2010 FIFA World Cup South Africa • Page 2

It's up for grabs now.

However, there's undeniable satisfaction in combining to undo a tough defence and seeing those points totals totting up, and in some respects this is the best mode in the game, because playing together towards a long-term goal heightens the fun and drama. You can import a custom pro from FIFA 10 for this mode, too, and when one of you does become captain you gain the ability to direct other aspects of the team.

Online, the World Cup offering is comparable to FIFA's Interactive Leagues system, building up a nation's ranking over a succession of games, while regular ranked matches now use a promotion and relegation model, awarding points for wins and draws over subsequent matches. The underlying tech appears unchanged, however, suggesting that @FIFAQuitters will have to keep fighting the good fight.

Elsewhere, the single-player Story of Qualifying mode mixes full-squad and single-player scenarios to good effect, plunging you into dramatic circumstances - the Ireland vs. France playoff just after Thierry Henry's infamous handball, for instance - and inviting you to write your own legend. Apparently EA can introduce new scenarios quite easily, too, so we should see some contextual updates during the World Cup itself.

Drama was a watchword for the development team judging by the wholesale revamp of penalties, which now place greater emphasis on timing and judgement as opposed to luck. Spend a bit of time on the practice pitch investigating how the power bar works, how to use the stutter step and when and for how long you need to angle the left stick to bury the ball in the side netting, and the results will be there for all to see. Whether you can do it all in the heat of the moment is another thing.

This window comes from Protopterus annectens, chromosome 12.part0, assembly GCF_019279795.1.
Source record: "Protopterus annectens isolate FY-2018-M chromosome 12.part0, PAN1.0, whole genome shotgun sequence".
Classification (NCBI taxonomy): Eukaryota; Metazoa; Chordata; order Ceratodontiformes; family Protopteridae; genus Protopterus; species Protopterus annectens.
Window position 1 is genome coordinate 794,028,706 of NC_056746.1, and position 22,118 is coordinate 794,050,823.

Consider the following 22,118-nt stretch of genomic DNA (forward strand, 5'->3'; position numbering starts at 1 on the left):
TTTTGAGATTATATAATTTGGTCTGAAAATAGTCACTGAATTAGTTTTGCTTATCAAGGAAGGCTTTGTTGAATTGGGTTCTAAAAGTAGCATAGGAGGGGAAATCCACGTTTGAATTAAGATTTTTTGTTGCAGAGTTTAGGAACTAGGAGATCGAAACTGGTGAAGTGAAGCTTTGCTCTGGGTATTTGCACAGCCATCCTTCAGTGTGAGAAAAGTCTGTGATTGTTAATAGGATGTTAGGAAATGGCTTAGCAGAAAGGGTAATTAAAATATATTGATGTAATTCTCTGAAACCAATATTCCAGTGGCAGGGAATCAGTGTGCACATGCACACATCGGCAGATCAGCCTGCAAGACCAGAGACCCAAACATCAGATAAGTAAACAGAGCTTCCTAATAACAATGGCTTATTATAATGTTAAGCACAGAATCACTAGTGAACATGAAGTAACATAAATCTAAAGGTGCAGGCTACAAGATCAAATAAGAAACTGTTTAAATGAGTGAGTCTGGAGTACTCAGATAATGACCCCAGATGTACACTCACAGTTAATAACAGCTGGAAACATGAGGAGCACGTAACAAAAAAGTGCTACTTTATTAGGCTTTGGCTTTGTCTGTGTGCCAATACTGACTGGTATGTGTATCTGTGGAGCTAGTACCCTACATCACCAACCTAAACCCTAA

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Story of Qualifying mode is a great way to smother an afternoon in reflected glory.

The learning curve on penalties is steep enough that people will be caught out by it initially, but 2010 FIFA World Cup makes concessions elsewhere, with a new two-button "Dad Pad" control scheme that does most of the thinking on your behalf, leaving you with little to worry about beyond running around, passing and shooting.

The idea is to make it easier for newcomers to play against experienced players, and to some extent it works, as Dad Padders simply aren't allowed to make basic mistakes in defence, and a lot of pass selection is automated. We can probably expect to see it again, although a refined version that allows you to gradually expose yourself to more difficulty might be a superior long-term option in FIFA 11.

Whoops, we've gone and mentioned FIFA 11. EA Sports' next "proper" football game could be as little as five months away, and is likely to absorb all the best things 2010 FIFA World Cup does on the pitch and surround them with more modes, features and playable clubs than ever before. It's not the World Cup developers' fault that their game is sandwiched between annual updates, but that doesn't entitle their corporate overlords to a free ride.

2010 FIFA World Cup isn't a cynical release, at least, but it was always doomed to be obsolete within months, and by that token it's hard to offer more than a guarded recommendation - even though those who do make the investment will probably enjoy their footballing summer more than the numpties we're sending to South Africa.

8 /10

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About the author

Tom Bramwell

Tom Bramwell

Contributor  |  tombramwell

Tom worked at Eurogamer from early 2000 to late 2014, including seven years as Editor-in-Chief.

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